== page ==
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Rudd’s three-card trick

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This week’s Australian federal budget was nearly as short-sighted as ever. What we saw on Tuesday was mostly greenwash. Bob Brown was right: this was not a green budget.

Federal Treasurer, Wayne Swan

Federal Treasurer, Wayne Swan

The government pandered to narrow dirty business interests and dressed its actions up with a poorly-disguised sop to the environmental movement.

It is true that we’ve committed serious money to a national broadband infrastructure. But that should have been done years ago. The info tech boom is now a fact of life. And now we’re left lagging in the next crucial tech boom: clean tech.

A welcome initiative is the government’s $1.5 billion over 4 years that will go into building serious centralised solar generation infrastructure.

But this is a mere sideshow – it’s the sop to the greens. It is a smokescreen for the government’s real agenda: protecting carbon-intensive industries.

Out of total budget expenditures of roughly $340 billion, $4.5 billion is going into “clean energy”. That’s just over 1% of the budget. The lion’s share of this money is going into that oxymoron, “clean coal”.

“Clean coal”, or carbon capture and storage (CCS), is a largely unproven technology. Certainly more unproven than established renewable alternatives like wind and solar. It’s 10 years away from industrial-scale deployment. And it’s not “clean”.

But since coal-fired power and coal exports are entrenched Australian industries, it is easy for the government to fund relatively unproven CCS technology and get away with greenwashing it by calling it “clean” technology.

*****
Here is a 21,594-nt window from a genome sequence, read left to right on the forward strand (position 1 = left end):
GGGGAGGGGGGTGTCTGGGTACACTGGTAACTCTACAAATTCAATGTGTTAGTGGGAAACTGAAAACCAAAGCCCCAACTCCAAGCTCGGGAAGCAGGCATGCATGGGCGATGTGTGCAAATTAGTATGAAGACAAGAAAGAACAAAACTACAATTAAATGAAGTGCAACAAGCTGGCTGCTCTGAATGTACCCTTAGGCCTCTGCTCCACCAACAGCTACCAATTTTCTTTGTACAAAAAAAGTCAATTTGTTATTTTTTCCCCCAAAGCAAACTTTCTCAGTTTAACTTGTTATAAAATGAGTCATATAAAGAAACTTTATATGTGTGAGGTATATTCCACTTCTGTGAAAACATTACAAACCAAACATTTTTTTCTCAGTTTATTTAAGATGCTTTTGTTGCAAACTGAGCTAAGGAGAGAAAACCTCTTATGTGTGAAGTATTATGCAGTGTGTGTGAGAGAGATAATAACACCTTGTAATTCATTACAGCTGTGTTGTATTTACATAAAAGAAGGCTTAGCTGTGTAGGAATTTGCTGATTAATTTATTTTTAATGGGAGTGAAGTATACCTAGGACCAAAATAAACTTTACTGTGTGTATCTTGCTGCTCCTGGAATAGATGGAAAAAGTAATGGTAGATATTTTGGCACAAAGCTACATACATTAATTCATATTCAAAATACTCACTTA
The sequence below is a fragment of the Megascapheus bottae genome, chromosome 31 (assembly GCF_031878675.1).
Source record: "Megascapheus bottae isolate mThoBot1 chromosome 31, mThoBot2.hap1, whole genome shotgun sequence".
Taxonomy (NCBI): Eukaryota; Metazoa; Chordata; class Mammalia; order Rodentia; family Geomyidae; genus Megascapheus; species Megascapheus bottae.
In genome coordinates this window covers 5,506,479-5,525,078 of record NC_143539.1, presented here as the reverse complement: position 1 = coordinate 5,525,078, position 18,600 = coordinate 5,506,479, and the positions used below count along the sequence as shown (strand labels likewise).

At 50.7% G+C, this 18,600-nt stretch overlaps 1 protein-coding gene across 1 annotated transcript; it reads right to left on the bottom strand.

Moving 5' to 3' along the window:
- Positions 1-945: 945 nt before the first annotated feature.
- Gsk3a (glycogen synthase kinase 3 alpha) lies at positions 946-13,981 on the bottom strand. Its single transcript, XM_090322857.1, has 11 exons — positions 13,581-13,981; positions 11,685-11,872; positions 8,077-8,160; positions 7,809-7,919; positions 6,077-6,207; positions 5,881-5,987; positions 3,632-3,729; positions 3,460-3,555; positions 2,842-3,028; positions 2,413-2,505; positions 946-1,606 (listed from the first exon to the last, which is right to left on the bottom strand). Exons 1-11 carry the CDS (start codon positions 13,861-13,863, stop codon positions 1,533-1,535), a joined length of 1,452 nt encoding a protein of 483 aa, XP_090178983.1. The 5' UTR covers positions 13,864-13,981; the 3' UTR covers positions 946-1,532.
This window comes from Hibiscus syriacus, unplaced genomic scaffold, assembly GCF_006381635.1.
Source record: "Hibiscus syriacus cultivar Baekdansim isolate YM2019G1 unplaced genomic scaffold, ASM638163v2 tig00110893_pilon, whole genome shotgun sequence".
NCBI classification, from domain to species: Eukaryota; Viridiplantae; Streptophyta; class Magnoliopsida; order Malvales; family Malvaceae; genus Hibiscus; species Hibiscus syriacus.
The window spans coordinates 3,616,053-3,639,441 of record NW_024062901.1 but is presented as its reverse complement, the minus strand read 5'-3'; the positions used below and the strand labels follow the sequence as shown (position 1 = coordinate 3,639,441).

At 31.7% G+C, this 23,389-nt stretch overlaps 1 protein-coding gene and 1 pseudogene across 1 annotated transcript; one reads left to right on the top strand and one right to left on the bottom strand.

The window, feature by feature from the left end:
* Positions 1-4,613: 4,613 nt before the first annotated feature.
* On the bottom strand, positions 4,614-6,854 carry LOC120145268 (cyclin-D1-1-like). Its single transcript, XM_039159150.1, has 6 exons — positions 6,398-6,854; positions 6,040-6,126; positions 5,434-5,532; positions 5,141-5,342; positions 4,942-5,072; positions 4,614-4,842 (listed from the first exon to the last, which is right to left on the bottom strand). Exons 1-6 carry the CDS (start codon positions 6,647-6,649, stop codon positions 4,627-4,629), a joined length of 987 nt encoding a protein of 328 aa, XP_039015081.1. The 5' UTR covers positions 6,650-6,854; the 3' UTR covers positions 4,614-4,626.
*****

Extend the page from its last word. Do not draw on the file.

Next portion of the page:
This, after last week’s delay in the emissions trading scheme, casts serious doubt on the government’s commitment to the environment and to green business.

What happened? The government should be investing many billions into true, proven clean technology. Where is the serious funding for wind, solar, smart grids, electric vehicles, and other clean technology infrastructure and R&D?

Our government doesn’t get it. While our most promising future jobs engine – clean energy and clean tech – is left to fend for itself, the government’s priorities are clearly reflected in, for instance, its increases in defence expenditures, its clear commitment to subsidising the fossil fuel industries (partly by greenwashed stealth), and its refusal to include petrol-induced emissions in the ETS.

Serious money needs to be pumped into this sector. Instead, the government has doled out $20 billion in frivolous cash giveaways (a vote-buying ploy spun as “fiscal stimulus”) and delivered an unnecessarily reckless and short-sighted budget.

Will we ever learn?


Written by Gabriel Sassoon

May 15, 2009 at 7:50 am